There is again reference to truffles being hunted in the 15th century, but they seem to have lost favour until the Renaissance, where they were a celebrated food of the French court. In the late 1700s they were readily available in Parisian markets, becoming the darling of Haute cuisine, but were only really afforded by nobility. Truffles steadily gained in stature and price, especially after the World Wars destroyed much of the land where they grew, and in the recent fifty or so years they have largely been cultivated. Currently, a find of a truffle in the wild brings big, big bucks.
Cooking with or eating truffle is a huge extravagance, one I found both scary and hugely satisfying – but one I won’t be repeating anytime soon… unfortunately. Using truffle oil or salt may be a better way of bringing this divine flavour into our worlds, and a little kinder to the bank balance. But a word of warning: most commercial truffle oils are not made with truffles but use a flavouring, most often 2,4-dithiapentane, which is a compound basically derived from formaldehyde. Eek!
black truffle risotto
My nervousness about cooking with this expensive mushroom stopped me from throwing caution to the wind, sort of. I wasted some in a vegan cauliflower dish I devised causing instant regret (I couldn’t really taste it). So I went with the recommended classic of risotto using dairy, as it compliments and brings out the truffle’s flavour. I only had about eight grams of truffle left, but use as much as you can afford as more will make this simple dish even more spectacular. You could easily make this vegan by using olive oil and not adding cheese.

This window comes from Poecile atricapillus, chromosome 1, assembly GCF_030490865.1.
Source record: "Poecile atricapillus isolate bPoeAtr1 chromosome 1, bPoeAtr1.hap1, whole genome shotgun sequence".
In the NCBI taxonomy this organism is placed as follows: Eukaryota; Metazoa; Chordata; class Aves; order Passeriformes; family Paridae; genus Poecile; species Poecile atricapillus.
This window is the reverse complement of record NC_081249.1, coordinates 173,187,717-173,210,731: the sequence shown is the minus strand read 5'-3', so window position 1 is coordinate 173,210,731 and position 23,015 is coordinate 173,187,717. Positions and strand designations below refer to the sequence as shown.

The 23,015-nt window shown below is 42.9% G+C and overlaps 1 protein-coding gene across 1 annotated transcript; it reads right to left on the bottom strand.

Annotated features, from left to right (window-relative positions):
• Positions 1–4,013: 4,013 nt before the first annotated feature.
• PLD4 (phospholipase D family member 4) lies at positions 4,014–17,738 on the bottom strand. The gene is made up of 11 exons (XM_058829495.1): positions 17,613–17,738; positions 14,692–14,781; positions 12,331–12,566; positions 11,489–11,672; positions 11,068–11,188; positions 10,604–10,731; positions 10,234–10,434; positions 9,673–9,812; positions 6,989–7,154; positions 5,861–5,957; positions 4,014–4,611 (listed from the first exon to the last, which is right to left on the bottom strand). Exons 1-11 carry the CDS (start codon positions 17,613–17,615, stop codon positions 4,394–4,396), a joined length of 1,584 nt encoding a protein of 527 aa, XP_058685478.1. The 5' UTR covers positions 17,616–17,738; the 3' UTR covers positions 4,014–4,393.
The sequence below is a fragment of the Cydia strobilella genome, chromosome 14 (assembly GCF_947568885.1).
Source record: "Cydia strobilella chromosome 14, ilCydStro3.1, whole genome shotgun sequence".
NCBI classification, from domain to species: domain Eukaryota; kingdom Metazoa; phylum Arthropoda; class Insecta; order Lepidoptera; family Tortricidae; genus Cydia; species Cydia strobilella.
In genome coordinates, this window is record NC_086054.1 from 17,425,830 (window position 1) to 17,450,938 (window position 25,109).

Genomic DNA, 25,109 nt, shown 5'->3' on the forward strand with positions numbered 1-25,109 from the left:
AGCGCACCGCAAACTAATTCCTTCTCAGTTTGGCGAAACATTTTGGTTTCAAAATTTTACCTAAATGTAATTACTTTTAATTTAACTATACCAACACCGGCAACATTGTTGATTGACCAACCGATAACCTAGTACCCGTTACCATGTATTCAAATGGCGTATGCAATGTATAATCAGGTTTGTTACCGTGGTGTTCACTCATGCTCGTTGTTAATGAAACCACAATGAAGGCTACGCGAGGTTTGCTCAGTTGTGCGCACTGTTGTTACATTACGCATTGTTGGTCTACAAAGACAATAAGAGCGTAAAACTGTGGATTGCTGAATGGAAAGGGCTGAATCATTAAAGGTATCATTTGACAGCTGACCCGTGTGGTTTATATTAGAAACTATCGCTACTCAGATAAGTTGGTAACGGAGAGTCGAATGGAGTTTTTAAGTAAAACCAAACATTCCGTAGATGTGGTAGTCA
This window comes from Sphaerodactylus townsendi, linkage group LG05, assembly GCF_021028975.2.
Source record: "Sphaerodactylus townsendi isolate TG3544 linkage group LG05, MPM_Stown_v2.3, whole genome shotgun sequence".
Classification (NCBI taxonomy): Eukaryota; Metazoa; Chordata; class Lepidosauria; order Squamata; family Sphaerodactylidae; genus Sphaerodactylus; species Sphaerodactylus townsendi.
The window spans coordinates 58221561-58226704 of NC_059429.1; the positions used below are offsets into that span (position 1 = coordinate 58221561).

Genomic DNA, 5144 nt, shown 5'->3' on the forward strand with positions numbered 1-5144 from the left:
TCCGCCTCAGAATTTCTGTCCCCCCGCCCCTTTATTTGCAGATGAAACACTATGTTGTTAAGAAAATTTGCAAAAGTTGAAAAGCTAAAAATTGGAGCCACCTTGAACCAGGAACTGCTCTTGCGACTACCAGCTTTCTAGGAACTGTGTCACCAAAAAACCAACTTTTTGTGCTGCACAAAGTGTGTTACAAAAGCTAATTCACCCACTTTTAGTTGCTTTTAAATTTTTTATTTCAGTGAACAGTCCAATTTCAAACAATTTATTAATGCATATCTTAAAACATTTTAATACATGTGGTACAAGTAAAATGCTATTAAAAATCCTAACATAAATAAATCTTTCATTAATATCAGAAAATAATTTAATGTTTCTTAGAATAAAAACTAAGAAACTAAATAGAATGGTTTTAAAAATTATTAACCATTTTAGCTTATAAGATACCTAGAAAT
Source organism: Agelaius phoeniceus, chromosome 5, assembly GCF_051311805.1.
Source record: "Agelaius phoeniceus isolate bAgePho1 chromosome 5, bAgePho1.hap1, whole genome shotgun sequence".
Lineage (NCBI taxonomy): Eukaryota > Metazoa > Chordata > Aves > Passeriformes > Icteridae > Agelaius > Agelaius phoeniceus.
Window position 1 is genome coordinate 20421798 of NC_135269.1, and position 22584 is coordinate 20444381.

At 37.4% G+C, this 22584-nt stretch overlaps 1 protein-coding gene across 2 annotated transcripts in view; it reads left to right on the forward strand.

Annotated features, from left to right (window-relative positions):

10-15gm fresh black truffle*
750ml vegetable stock
125g Arborio rice
½ medium onion, chopped very finely
1 celery stick, chopped finely
125ml good quality dry white wine
35gm butter or olive oil
40 gm Parmesan or grana adano (I used Il forteto toscano) finely grated
salt and pepper to taste
- bring the stock to a boil then lower heat and keep at a slow simmer
- melt the butter or heat the oil in a frypan and cook the onion for around 5 minutes
- add the celery and cook until the onion is translucent
- add the rice and stir well to coat the grains in the butter or oil
- add the wine and gently stir until it dissipates
- add half a cup of stock and stir until absorbed. Keep adding quantities of stock in small batches, stirring continuously until it is absorbed. Do this until the rice is cooked al dente (or to your liking) and all liquid is absorbed (you may not use all the stock)
- while adding the stock, grate the cheese and two-thirds of the truffle and set aside (or all if you don’t want to shave some on the finished dish)
- turn off the heat and stir in the grated truffle and cheese
- cover and leave for two minutes before serving. Plate up and then slice or grate the remainder of the truffle over individual portions (if desired, or just add all the truffle to the risotto in the previous step)
- I served mine on a bed of wilted spinach and it was the perfect accompaniment.
*Other wild mushrooms could be supplemented – morsels, chanterelles, porcini or another type of mushroom – but increase portions depending on how flavoursome the mushroom is.